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writes from Alberta on Saturday, May
Saturday, May 13, 2000
DEBORAH Lipstadt's reference to your person as a "bug" and a "fly" and her adversarial relationship with you as matter of "pest control" (Asian Times, April 18, 2000) recalls other uses of such insect metaphors employed by her co-religionists to describe their opponents.
There are several precedents. Here are just a couple. Israeli Prime Minister Yitzhak Shamir, at the opening of a West Bank tourist site, on rioting Palestinians:
"We say to them from the heights of this mountain and from the perspective of thousands of years of history that they are like grasshoppers compared to us" (Newsweek, April 11, 1988, page 21).
General Rafael Eitan, the onetime Israeli military Chief of Staff, was somewhat more vicious when he referred to Palestinians under siege as "cockroaches in a bottle" (New York Times, August 5, 1985, page 1).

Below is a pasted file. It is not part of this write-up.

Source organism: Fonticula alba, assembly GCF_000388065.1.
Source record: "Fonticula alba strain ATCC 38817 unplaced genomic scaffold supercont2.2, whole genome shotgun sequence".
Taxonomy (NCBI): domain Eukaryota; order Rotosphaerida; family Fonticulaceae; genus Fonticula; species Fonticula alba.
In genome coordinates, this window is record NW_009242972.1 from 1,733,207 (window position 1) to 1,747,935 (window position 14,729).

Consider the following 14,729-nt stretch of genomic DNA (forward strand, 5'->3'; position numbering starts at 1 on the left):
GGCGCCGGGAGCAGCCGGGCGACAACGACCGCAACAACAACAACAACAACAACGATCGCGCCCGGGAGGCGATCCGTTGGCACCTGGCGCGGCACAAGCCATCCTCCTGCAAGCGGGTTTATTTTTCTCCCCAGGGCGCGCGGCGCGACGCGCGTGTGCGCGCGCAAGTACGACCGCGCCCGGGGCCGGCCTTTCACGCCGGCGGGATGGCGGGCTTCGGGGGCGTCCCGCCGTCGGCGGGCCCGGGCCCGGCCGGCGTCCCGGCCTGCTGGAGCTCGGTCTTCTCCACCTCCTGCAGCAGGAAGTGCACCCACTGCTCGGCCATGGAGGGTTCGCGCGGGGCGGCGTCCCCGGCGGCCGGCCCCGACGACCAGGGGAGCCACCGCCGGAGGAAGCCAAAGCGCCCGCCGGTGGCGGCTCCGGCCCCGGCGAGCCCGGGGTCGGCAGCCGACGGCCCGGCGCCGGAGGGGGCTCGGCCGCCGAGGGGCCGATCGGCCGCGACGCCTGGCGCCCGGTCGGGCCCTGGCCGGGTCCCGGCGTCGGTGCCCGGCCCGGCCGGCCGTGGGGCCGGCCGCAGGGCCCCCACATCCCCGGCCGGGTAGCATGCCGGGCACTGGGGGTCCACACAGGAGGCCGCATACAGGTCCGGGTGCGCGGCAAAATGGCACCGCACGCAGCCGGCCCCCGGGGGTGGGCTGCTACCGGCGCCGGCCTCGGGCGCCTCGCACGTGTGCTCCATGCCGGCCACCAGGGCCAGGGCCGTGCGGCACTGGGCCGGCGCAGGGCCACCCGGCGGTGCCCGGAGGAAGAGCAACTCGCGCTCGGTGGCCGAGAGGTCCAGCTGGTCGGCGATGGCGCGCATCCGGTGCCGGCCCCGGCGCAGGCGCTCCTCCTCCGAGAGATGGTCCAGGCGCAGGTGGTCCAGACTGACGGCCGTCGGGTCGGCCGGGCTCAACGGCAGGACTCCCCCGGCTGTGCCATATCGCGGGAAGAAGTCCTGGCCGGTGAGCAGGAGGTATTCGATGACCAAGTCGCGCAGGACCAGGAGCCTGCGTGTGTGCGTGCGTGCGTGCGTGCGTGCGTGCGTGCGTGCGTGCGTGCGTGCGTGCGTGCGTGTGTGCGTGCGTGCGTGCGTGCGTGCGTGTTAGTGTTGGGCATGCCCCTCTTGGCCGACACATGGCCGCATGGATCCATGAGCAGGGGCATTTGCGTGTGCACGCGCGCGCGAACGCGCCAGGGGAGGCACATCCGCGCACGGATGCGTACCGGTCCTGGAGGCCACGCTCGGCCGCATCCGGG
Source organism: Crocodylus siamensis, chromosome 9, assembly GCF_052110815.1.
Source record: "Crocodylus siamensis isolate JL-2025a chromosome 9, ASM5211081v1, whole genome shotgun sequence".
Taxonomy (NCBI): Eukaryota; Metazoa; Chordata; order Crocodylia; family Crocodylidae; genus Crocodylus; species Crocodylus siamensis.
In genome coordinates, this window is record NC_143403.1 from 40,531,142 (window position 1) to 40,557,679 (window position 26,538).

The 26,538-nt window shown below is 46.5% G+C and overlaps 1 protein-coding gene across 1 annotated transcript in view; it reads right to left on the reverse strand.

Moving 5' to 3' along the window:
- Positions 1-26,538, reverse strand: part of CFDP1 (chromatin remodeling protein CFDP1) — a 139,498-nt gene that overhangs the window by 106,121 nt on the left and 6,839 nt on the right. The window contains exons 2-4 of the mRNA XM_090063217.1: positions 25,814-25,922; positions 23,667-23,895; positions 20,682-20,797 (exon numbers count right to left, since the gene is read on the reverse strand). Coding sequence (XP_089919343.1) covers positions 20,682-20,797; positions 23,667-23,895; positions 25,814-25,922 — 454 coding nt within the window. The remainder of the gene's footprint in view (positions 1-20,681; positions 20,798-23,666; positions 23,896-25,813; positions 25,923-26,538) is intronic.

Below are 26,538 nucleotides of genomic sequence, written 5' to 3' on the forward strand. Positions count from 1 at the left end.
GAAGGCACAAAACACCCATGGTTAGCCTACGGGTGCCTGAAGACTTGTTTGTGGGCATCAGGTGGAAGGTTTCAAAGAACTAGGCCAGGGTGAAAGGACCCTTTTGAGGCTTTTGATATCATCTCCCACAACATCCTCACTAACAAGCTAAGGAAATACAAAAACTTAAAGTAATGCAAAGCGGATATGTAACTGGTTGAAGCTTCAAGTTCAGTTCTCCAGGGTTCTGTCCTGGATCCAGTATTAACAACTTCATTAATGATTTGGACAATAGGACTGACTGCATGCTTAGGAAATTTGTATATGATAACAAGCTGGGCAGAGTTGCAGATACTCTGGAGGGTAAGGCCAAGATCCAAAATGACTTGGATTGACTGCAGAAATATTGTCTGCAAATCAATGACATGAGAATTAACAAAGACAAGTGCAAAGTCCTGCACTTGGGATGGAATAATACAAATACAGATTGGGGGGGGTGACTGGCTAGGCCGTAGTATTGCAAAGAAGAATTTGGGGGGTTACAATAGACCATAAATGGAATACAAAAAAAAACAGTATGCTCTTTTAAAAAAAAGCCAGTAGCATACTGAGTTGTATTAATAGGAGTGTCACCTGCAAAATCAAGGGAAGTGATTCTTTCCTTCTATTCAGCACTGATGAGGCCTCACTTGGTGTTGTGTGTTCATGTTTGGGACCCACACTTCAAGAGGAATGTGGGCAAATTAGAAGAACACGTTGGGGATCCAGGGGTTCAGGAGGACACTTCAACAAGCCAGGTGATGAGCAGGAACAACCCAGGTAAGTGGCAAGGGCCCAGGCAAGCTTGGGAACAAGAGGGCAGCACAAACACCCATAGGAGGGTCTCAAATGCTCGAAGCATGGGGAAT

See: It is not at all unusual. Indeed, Abba Eban has decried the use of such ugly metaphors for being (ironic, what!) the "language of extermination."
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I TASTELESSLY referred in one May 1993 speech in Bow, East London, to the Board of Deputies of British Jews as "cockroaches", in view of their behind-the-skirting-boards methods of destroying publishers and authors. That of course was "vicious anti-semitism", in the eyes of Mr Justice Gray (although the context was explained to him); the defence had incidentally re-dated the speech in which I made the remark to May 1992, before the Board's secret onslaught on my name began -- a clear case of manipulation.